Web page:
Quote Originally Posted by DannL. View Post
Granted his book is probably very valuable in many areas, and I will probably grab a copy regardless. Of course the "hog wash" statement was tongue-in-cheek. But, nevertheless the highlighted statements in your reply above are exactly what interests me. What aspect of those statements make a difference in the final print when compared to another number sequence used. If I determine that a print deserves 17.5 seconds exposure, does it matter what number sequence was used?
I think I know what you were thinking regarding hogwash - some photo books might be a waste of your time.

But I don't know how familiar you are with the whole idea of f/stop timing when enlarging. I swear by it, and find it makes me MORE confident with the times I finally decide, because the differences are visually evenly spaced. When I use third of an f/stop times and Grade 2 paper, I find each step to be practically the "least noticeable difference". I don't often feel any compelling reason to choose a time between steps - either one or the other is right. But in a "Goldilocks" situation, I WILL set the dial between the marks.

So when Lootens talks about test strips from 5-80 seconds, in f/stop times, he's not telling me anything I don't already appreciate regarding the doubling of each successive step.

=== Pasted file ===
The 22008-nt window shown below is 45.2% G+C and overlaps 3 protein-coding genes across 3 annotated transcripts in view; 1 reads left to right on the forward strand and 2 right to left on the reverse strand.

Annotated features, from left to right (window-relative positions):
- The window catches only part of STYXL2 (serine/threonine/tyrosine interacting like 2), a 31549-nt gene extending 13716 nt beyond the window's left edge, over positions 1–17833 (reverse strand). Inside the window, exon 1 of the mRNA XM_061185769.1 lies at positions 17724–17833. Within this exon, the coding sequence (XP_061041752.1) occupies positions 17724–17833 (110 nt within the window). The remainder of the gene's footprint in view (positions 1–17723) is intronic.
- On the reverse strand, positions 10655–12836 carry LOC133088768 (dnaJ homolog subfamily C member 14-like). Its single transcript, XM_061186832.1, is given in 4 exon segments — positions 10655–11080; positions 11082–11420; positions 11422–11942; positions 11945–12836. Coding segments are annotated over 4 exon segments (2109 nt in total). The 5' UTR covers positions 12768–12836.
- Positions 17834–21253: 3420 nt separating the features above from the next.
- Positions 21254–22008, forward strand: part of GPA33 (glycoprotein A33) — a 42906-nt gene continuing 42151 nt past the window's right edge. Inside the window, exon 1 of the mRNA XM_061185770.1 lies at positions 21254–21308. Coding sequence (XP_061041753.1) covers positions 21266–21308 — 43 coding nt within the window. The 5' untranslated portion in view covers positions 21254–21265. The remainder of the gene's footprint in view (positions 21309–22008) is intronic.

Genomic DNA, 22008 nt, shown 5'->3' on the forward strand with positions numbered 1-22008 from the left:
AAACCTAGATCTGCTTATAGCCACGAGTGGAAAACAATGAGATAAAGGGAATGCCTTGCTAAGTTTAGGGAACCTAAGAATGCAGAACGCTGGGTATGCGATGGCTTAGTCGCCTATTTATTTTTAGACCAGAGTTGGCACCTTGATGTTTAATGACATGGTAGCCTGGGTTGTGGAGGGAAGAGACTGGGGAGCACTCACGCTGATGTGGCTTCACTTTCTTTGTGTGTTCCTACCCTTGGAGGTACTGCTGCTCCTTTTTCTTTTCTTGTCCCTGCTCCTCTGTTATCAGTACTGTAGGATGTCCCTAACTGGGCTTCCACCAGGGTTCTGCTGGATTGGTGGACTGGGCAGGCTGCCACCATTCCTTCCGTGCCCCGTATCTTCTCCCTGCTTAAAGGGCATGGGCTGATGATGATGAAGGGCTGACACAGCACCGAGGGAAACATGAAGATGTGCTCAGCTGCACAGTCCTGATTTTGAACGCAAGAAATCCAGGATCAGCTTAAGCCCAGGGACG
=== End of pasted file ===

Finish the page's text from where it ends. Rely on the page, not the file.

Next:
But he reminds me of a nagging suspicion... that because my usual sequence is a tight series (third-stops down from 40 seconds)... I might be overlooking dramatic possibilities. So my prints might be dramatically different than they might otherwise be because my skies are printed at 40 when they might have looked amazing at 80.

He advised adjusting the enlarger lens aperture to make the 5-80 seconds test strip appropriate because it's a good range of time that gives you time to dodge and burn. But he also spent some time back-pedaling that hard-and-fast rule when circumstances require longer or shorter exposure series.

Since starting this thread, I haven't had the chance to turn on the water... but I have a negative lined up that I plan to print. The negative is one of my "failures," for which I don't have a pre-conceived idea how I would like it to turn out.